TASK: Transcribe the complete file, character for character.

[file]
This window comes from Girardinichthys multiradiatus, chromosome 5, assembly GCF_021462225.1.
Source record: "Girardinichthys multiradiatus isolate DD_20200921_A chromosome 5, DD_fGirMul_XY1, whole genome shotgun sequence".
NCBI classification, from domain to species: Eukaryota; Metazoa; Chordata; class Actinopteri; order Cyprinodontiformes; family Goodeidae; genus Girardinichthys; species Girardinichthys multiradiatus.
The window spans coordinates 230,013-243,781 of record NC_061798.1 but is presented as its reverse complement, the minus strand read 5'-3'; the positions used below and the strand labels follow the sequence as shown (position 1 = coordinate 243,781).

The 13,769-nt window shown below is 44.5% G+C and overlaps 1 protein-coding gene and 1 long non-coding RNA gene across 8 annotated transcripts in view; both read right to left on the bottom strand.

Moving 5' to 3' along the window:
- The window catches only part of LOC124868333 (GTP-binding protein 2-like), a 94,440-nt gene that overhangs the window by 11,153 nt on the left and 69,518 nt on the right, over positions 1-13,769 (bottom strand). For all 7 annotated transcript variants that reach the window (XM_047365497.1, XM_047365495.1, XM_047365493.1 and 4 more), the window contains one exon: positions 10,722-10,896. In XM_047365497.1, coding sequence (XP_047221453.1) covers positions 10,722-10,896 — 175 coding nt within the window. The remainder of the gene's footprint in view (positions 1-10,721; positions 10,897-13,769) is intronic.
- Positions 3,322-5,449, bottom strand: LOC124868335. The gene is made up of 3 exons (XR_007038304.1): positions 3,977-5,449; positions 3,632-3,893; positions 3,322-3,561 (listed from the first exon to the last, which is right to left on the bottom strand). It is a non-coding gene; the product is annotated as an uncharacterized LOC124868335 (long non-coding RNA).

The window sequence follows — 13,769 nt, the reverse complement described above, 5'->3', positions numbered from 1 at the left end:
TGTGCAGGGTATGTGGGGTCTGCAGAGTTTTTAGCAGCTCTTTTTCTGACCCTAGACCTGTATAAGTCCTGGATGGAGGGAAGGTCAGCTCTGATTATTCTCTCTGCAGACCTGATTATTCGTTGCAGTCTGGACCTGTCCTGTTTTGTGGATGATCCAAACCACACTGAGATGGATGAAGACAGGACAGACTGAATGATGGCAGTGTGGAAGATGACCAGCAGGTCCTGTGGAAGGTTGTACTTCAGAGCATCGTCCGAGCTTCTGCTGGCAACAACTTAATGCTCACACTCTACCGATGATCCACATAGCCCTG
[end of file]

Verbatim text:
This window comes from Girardinichthys multiradiatus, chromosome 5, assembly GCF_021462225.1.
Source record: "Girardinichthys multiradiatus isolate DD_20200921_A chromosome 5, DD_fGirMul_XY1, whole genome shotgun sequence".
NCBI classification, from domain to species: Eukaryota; Metazoa; Chordata; class Actinopteri; order Cyprinodontiformes; family Goodeidae; genus Girardinichthys; species Girardinichthys multiradiatus.
The window spans coordinates 230,013-243,781 of record NC_061798.1 but is presented as its reverse complement, the minus strand read 5'-3'; the positions used below and the strand labels follow the sequence as shown (position 1 = coordinate 243,781).

The 13,769-nt window shown below is 44.5% G+C and overlaps 1 protein-coding gene and 1 long non-coding RNA gene across 8 annotated transcripts in view; both read right to left on the bottom strand.

Moving 5' to 3' along the window:
- The window catches only part of LOC124868333 (GTP-binding protein 2-like), a 94,440-nt gene that overhangs the window by 11,153 nt on the left and 69,518 nt on the right, over positions 1-13,769 (bottom strand). For all 7 annotated transcript variants that reach the window (XM_047365497.1, XM_047365495.1, XM_047365493.1 and 4 more), the window contains one exon: positions 10,722-10,896. In XM_047365497.1, coding sequence (XP_047221453.1) covers positions 10,722-10,896 — 175 coding nt within the window. The remainder of the gene's footprint in view (positions 1-10,721; positions 10,897-13,769) is intronic.
- Positions 3,322-5,449, bottom strand: LOC124868335. The gene is made up of 3 exons (XR_007038304.1): positions 3,977-5,449; positions 3,632-3,893; positions 3,322-3,561 (listed from the first exon to the last, which is right to left on the bottom strand). It is a non-coding gene; the product is annotated as an uncharacterized LOC124868335 (long non-coding RNA).

The window sequence follows — 13,769 nt, the reverse complement described above, 5'->3', positions numbered from 1 at the left end:
TGTGCAGGGTATGTGGGGTCTGCAGAGTTTTTAGCAGCTCTTTTTCTGACCCTAGACCTGTATAAGTCCTGGATGGAGGGAAGGTCAGCTCTGATTATTCTCTCTGCAGACCTGATTATTCGTTGCAGTCTGGACCTGTCCTGTTTTGTGGATGATCCAAACCACACTGAGATGGATGAAGACAGGACAGACTGAATGATGGCAGTGTGGAAGATGACCAGCAGGTCCTGTGGAAGGTTGTACTTCAGAGCATCGTCCGAGCTTCTGCTGGCAACAACTTAATGCTCACACTCTACCGATGATCCACATAGCCCTG